2021: A year marked by conflict, COVID and climate change
Children are suffering from crises that they cannot control.
Two years since the COVID-19 pandemic began to sweep the globe, life remains upended for hundreds of millions of children. Classrooms have sat empty. Families have struggled through financial crisis. Life-saving immunizations have been halted.
Compounding the ongoing devastation of the pandemic in 2021 has been a deadly combination of conflict, poverty and the growing impact of climate change. In Latin America, thousands of migrant children and their families have fled poverty and violence through the Darien Gap – a dense tropical forest that is one of the most dangerous routes in the world for migrants. The world’s worst humanitarian crises for children have deteriorated further in Afghanistan, Yemen, Syria, and the Democratic Republic of the Congo. The number of children suffering from life-threatening malnutrition is rising. And climate change is worsening the scale, frequency, and intensity of emergencies with devastating effects on families.
Sadly, the response to these crises is not matching their scale, and tens of millions of children are having their childhoods stolen by forces over which they have no control. In 2021, as always, it has been the children already living through crises who have been hardest hit. They need urgent help.
Cyclone Eloise in Mozambique
For Mozambique, 2021 started with a powerful storm that hit a region still recovering from the devastation of Cyclone Idai less than two years earlier, destroying homes, displacing families and causing widespread food insecurity. Cyclone Eloise was a stark reminder that children are bearing the brunt of climate-related severe weather events and that action is urgently needed to strengthen the resilience of vulnerable communities.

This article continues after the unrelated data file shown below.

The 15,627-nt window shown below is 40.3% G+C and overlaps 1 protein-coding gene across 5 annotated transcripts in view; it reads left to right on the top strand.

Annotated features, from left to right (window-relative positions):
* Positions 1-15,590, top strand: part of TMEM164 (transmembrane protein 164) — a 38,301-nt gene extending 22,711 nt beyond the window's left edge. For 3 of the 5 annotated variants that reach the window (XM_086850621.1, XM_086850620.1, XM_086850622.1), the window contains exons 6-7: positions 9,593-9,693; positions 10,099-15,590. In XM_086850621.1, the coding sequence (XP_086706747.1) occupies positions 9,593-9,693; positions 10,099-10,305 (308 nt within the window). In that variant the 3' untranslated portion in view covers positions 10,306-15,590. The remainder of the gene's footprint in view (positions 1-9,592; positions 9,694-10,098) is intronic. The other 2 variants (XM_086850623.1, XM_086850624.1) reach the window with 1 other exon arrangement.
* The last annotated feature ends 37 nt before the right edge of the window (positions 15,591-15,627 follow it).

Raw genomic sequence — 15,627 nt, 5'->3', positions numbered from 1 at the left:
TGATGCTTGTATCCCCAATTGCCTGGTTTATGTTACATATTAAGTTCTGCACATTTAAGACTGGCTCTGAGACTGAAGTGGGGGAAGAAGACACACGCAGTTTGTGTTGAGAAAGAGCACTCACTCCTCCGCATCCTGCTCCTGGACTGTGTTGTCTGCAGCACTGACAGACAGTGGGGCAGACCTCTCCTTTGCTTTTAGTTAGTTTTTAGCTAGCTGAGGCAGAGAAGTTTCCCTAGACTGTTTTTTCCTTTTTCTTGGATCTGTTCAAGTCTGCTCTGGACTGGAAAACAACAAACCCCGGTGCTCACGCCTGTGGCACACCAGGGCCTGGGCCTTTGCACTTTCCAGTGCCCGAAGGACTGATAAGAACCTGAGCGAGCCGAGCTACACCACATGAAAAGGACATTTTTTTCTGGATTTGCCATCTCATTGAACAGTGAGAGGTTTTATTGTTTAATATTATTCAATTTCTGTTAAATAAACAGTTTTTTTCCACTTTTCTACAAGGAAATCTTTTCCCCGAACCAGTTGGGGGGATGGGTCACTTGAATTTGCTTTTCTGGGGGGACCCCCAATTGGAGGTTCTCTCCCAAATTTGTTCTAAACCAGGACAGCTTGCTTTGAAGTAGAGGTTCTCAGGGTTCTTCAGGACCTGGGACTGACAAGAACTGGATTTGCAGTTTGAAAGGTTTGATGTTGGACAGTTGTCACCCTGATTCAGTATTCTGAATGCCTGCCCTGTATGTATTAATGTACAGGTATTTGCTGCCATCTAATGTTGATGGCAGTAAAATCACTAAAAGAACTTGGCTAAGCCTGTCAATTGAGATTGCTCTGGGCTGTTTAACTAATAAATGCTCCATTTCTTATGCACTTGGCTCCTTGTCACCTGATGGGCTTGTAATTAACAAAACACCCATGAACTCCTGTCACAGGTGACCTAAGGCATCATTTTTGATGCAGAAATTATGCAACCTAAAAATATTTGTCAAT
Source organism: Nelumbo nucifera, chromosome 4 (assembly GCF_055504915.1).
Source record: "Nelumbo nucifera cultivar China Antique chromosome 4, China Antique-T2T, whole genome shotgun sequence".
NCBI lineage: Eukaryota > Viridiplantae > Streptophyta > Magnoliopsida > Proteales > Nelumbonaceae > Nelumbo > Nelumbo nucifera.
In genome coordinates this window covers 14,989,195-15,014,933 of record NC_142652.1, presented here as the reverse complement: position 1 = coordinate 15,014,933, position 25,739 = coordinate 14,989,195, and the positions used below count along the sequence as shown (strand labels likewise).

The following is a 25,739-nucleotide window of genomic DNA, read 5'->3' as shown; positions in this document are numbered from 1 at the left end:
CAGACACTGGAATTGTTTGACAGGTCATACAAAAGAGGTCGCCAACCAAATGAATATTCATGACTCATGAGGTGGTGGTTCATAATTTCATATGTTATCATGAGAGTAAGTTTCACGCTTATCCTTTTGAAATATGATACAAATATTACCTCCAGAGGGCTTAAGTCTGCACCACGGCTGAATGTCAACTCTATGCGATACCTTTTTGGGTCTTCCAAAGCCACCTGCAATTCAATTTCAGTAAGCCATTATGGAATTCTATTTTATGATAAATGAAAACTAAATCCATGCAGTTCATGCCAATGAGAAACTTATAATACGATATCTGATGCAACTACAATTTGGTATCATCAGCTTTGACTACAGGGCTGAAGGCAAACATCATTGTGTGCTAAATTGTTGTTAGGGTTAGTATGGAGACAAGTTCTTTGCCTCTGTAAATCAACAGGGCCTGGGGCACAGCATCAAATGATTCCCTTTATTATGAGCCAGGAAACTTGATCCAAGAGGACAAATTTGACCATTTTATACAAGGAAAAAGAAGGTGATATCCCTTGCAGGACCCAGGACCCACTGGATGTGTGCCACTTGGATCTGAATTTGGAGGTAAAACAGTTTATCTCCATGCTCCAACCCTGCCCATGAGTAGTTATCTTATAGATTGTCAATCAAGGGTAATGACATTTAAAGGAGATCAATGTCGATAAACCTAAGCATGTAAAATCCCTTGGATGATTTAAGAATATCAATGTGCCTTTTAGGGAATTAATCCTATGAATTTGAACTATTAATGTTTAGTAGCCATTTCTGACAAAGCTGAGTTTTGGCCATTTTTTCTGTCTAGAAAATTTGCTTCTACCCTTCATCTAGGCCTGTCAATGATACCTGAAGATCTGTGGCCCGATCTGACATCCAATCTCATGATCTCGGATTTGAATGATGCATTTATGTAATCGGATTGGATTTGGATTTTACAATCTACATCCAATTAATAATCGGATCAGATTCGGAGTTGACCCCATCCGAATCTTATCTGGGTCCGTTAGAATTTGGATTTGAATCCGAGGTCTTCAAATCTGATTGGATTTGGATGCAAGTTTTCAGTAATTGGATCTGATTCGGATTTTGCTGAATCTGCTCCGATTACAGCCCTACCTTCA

Malnutrition in Yemen
Life has become a living hell for many of Yemen’s children. Years of armed conflict and economic decline, the COVID-19 pandemic and a severe funding shortfall for the humanitarian response are pushing exhausted communities to the brink, and leaving a growing number of children vulnerable to malnutrition. A warning in February from four UN agencies that hundreds of thousands more were at risk without urgent treatment was just the latest reminder of how dire the situation has become for the country’s children.
Ten years of conflict in Syria
The conflict in Syria has left the lives and futures of a generation of children hanging by a thread. A decade of conflict has had a staggering impact on children and families, with thousands killed and hundreds of thousands suffering from stunting as a result of chronic malnutrition. In March, families in northern Syria were emerging from another long winter – after battling severe weather, including torrential rain and snow – still living in tents, shelters and destroyed or unfinished buildings.
Crisis in northern Ethiopia
Six months after conflict erupted in northern Ethiopia, families in the region were dealing with multiple crises, with no end in sight. By mid-April, more than one million people had been displaced as fighting continued, separating children from parents and caregivers and leaving them at greater risk of violence. Tens of thousands more children were at risk of life-threatening malnutrition amid extensive, systematic damage to the food, health, nutrition, water and sanitation systems and services that children and their families depend on for their survival.
Water under fire in Ukraine
A UNICEF report released in May found that eastern Ukraine had experienced around 380 attacks on water infrastructure since 2017. Attacks on water and sanitation facilities and workers in conflicts around the world continue to put the health and lives of millions of children at risk – denying children and families access to critical water and sanitation services – including in Ukraine.
Violence in the State of Palestine
Gaza’s children were left reeling from a violent escalation in conflict in May. Lives were lost and families shattered, with devastating impacts on children. In Gaza, schools and health facilities were damaged and homes and offices were flattened, with many families left displaced. In Israel, schools, homes and buildings were also damaged.
South Asia battered by COVID-19 wave